• local_datetime is something that makes sense regardless of time zone. Examples: milk expiry date; alarm clock wake up time; arrival time on air/train tickets is always in local time of the destination.

    💡 Maybe we should add this ^^ to the docs.

    PostgreSQL

    Quoting Postgres documentation:

    PostgreSQL endeavors to be compatible with the SQL standard definitions for typical usage. However, the SQL standard has an odd mix of date and time types and capabilities.

    There are two types in Postgres that are interesting for us in the context of this discussion: timestamp and timestamptz (it's an alias for SQL's timestamp with time zone):

    • timestamp is used to store naive date/time, e.g. when time zones aren't applicable or not known.

    • timestamptz is used to store time zone aware date/time. It is stored on the server in UTC. As in EdgeDB, in Postgres, they are identical values when stored on the disk, meaning that the difference between the two is purely their type id (OID).

    So far so good, Postgres date/time handling looks just like EdgeDB. The key difference is that in Postgres there's a server config setting TimeZone that is used to automatically convert time zone aware and naive date/time to each other. Examples:

    • if a user submits a text date/time without timezone to timezonetz cast Postgres will use the config setting and convert it silently. When the user queries the submitted value back, it might be different from what was submitted because of that transformation, leaving the user confused.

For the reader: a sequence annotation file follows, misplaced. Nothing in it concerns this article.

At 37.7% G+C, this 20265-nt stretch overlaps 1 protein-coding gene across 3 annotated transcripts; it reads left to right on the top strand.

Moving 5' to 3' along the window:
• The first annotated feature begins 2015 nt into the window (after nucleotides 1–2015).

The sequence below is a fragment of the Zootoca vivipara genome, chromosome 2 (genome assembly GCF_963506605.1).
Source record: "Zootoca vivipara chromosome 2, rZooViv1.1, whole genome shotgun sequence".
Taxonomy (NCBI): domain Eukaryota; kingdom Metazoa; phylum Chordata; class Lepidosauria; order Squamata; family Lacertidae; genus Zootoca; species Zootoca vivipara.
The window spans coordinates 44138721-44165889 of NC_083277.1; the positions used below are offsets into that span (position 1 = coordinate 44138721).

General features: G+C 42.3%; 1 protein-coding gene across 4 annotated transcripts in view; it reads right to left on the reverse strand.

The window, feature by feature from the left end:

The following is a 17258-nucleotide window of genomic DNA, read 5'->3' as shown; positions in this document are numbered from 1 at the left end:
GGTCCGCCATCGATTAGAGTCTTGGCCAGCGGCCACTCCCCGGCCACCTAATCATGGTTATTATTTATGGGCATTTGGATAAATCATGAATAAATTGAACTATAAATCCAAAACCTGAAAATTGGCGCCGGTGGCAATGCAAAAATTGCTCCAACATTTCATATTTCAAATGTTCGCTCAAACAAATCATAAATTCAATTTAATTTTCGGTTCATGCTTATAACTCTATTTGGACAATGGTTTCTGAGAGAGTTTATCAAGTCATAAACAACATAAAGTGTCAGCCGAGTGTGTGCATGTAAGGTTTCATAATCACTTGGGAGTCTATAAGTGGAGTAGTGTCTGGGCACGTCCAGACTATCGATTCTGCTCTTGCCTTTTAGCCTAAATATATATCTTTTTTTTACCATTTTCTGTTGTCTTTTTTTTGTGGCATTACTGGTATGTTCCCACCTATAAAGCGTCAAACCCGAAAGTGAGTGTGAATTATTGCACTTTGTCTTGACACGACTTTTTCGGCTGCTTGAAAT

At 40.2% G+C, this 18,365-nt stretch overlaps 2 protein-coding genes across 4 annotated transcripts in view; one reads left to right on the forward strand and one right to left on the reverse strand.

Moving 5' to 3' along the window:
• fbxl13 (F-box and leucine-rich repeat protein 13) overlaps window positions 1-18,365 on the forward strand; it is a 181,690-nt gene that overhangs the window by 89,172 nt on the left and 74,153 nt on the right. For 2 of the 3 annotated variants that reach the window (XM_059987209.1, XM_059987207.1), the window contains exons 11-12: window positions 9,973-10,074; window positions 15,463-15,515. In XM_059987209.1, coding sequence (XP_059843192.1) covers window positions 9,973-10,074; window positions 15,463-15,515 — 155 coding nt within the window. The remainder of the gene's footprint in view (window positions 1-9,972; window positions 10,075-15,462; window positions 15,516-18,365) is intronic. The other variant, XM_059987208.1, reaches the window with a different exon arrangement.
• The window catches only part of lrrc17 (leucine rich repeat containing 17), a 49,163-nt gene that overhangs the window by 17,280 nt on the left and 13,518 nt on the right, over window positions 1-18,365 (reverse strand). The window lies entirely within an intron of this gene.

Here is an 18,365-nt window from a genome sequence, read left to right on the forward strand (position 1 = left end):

• if a user subtracts a timezone value from a timezonetz value, Postgres will use the config setting to silently convert timezone to timezonetz. Again, this can lead to confusion, as the result would look totally different from what a naive user assumed.

    EdgeDB does not have automatic conversion. To submit a std::datetime value a time zone must be specified along with it. Implicit mixing of time zone aware and naive date/time values is prohibited.

    Q&A

    • I would like UTC timestamp without any timezone; should use local_datetime?

    You should use std::datetime. Just point out to EdgeDB that it's already in UTC.

    • Or should I use datetime and expect nobody messes up with timezone?

    You should indeed use std::datetime. You should make sure that your frontend code renders your date/time values either in: local user's time zone; or in UTC. The format is up to you and your UI requirements, EdgeDB does not care.

    • If I need a timestamp, like expiration time of something. Should this be a timezone-aware datetime?

    Depends. If it's the expiration time of a carton of milk I'd say you should use std::local_datetime. If it's the expiration time of evaluation period of your SaaS offering it should be std::datetime -- that way the user will know the precise time no matter where they currently are, in London or in New York.

    • Should I assume it's UTC when returned from database or should I enforce (convert) timezone when formatting?